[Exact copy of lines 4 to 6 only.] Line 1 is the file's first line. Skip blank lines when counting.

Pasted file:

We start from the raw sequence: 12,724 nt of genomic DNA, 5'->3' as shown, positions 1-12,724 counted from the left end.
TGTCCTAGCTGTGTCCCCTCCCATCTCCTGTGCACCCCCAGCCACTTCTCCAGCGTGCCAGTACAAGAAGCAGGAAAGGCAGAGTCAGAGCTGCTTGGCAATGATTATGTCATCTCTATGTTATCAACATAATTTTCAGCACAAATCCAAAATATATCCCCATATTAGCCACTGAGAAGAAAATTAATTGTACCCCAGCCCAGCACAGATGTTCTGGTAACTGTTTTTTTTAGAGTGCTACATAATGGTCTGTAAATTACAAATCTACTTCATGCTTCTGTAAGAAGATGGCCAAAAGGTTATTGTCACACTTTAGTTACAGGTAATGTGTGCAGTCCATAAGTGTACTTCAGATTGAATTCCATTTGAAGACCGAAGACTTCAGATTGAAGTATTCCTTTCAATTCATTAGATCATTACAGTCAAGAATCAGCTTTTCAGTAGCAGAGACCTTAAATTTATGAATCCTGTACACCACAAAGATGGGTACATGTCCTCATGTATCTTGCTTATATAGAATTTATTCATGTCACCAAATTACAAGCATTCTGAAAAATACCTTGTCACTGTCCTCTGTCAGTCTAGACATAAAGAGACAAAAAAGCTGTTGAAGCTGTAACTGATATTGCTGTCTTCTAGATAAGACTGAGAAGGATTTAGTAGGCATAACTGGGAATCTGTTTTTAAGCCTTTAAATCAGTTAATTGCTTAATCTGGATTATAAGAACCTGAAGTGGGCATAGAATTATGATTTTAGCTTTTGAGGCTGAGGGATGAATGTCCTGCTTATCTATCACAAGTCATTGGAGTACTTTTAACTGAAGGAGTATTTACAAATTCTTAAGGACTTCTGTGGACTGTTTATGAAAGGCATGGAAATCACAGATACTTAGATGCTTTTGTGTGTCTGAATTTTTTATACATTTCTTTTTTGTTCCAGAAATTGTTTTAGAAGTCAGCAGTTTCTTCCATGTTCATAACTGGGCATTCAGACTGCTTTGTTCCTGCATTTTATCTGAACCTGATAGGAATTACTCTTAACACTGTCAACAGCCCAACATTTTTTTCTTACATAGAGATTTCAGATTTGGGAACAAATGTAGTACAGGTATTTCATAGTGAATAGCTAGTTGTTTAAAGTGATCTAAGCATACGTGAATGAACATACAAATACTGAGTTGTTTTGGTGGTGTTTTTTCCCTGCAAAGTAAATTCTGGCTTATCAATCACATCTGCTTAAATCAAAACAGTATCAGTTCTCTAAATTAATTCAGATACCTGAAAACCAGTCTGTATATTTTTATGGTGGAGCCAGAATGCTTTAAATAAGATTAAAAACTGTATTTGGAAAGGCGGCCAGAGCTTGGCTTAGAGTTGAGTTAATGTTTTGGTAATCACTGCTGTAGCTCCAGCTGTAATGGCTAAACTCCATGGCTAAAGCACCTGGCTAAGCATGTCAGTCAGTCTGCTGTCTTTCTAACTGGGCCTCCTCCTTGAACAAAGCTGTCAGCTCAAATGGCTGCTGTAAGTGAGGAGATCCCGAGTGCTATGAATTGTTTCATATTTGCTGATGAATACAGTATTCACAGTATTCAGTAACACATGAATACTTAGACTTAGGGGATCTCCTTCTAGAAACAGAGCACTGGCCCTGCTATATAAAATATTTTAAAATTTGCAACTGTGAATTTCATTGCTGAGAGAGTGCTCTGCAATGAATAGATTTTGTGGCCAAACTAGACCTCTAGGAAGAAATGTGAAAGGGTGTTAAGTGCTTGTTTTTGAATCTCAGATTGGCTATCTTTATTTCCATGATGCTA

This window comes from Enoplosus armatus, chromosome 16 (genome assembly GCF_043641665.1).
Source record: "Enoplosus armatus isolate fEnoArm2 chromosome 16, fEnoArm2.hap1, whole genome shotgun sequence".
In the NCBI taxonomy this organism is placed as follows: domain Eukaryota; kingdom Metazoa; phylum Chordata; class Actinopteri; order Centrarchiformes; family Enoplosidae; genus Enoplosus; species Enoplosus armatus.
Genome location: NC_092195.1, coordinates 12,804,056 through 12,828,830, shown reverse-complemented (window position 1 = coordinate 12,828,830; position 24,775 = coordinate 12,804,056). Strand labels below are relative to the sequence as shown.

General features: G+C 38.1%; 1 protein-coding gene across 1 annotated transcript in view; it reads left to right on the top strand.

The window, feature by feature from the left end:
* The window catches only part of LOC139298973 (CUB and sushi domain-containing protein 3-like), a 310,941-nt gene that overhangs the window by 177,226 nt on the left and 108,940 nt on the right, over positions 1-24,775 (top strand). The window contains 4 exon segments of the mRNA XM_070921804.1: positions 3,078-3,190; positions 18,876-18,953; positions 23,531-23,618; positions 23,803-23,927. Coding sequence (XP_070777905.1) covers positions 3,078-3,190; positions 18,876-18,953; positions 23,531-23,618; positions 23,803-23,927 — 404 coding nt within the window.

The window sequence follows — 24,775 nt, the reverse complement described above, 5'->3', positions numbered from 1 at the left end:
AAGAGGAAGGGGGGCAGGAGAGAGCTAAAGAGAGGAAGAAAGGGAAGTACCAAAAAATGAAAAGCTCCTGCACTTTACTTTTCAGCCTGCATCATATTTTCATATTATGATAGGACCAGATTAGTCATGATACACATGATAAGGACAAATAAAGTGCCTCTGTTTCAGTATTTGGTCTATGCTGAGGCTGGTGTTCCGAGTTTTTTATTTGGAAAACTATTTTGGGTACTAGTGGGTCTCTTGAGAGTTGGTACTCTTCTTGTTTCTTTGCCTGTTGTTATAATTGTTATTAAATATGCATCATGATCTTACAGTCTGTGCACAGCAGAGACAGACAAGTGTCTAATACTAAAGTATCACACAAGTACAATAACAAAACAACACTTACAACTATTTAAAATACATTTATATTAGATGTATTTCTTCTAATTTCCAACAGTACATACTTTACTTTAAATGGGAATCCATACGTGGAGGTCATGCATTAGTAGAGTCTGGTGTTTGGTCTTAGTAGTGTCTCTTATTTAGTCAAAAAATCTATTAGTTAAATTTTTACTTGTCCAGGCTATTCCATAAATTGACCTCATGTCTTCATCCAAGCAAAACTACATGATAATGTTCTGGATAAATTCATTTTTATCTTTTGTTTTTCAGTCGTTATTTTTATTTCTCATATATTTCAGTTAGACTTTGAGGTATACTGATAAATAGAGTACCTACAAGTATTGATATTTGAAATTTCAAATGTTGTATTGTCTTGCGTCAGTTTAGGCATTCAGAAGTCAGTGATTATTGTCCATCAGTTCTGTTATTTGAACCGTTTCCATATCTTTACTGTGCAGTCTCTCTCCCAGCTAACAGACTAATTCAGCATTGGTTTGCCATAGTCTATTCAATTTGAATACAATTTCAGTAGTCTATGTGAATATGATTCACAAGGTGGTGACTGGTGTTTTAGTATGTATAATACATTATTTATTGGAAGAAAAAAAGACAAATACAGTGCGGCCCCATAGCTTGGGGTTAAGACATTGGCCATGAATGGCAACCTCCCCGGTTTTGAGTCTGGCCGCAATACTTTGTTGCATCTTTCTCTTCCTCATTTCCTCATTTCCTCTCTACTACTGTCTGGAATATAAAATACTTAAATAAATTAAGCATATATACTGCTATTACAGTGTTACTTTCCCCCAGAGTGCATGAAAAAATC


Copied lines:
Source record: "Enoplosus armatus isolate fEnoArm2 chromosome 16, fEnoArm2.hap1, whole genome shotgun sequence".
In the NCBI taxonomy this organism is placed as follows: domain Eukaryota; kingdom Metazoa; phylum Chordata; class Actinopteri; order Centrarchiformes; family Enoplosidae; genus Enoplosus; species Enoplosus armatus.
Genome location: NC_092195.1, coordinates 12,804,056 through 12,828,830, shown reverse-complemented (window position 1 = coordinate 12,828,830; position 24,775 = coordinate 12,804,056). Strand labels below are relative to the sequence as shown.